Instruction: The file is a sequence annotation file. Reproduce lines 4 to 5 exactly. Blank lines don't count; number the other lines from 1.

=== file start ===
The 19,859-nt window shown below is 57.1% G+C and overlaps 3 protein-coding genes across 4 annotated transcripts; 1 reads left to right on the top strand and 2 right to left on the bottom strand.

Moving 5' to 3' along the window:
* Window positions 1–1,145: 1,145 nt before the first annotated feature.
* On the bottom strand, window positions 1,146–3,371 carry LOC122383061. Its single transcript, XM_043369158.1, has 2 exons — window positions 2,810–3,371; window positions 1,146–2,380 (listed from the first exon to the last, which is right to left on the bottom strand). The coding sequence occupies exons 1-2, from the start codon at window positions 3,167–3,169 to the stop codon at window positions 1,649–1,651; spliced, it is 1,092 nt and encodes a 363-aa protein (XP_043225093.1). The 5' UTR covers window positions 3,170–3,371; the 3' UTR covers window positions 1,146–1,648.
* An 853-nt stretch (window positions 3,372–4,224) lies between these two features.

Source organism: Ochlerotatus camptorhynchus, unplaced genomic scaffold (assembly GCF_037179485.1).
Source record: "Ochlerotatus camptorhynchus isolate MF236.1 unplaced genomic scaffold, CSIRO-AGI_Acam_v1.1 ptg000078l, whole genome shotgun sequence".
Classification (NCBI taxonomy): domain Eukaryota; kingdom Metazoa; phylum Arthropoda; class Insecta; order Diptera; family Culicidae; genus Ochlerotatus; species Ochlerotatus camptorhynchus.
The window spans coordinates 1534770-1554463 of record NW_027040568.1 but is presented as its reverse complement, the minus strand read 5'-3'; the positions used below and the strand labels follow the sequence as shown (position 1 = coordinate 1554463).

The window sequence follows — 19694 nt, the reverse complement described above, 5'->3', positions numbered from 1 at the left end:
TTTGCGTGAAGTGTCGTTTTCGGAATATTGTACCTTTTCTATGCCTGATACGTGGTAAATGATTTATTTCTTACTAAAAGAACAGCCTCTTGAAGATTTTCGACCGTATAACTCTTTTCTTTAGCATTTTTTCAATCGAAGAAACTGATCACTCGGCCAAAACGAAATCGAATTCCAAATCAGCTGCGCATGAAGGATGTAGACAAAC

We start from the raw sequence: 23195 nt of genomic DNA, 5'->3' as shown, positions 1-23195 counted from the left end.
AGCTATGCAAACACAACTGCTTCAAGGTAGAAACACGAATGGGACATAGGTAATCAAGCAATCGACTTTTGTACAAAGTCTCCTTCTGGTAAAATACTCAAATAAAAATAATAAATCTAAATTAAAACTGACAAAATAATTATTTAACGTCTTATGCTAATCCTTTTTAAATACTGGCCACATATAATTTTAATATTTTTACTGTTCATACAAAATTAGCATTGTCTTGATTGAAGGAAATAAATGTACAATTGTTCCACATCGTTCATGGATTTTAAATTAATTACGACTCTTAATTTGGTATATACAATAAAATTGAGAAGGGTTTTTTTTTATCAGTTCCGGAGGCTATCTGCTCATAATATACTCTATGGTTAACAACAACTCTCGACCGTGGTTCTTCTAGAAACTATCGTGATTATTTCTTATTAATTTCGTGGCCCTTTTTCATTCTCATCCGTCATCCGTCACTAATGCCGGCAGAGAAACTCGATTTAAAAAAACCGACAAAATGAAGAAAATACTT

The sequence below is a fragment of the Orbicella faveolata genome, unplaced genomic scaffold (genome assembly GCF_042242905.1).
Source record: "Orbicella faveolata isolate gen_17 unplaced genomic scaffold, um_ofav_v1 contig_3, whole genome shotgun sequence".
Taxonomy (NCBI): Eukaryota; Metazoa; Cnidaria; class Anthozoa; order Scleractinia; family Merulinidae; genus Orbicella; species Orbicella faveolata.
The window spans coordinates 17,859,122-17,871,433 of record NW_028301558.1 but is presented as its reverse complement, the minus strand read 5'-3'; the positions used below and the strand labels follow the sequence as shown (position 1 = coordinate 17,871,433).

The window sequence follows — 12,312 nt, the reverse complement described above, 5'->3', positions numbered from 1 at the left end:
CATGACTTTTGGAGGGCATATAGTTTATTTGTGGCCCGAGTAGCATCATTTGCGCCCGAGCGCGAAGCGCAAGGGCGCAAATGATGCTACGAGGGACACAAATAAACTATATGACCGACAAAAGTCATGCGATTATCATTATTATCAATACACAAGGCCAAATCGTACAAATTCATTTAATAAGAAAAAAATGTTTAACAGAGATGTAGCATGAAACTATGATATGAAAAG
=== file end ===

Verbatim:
* On the bottom strand, window positions 1,146–3,371 carry LOC122383061. Its single transcript, XM_043369158.1, has 2 exons — window positions 2,810–3,371; window positions 1,146–2,380 (listed from the first exon to the last, which is right to left on the bottom strand). The coding sequence occupies exons 1-2, from the start codon at window positions 3,167–3,169 to the stop codon at window positions 1,649–1,651; spliced, it is 1,092 nt and encodes a 363-aa protein (XP_043225093.1). The 5' UTR covers window positions 3,170–3,371; the 3' UTR covers window positions 1,146–1,648.
* An 853-nt stretch (window positions 3,372–4,224) lies between these two features.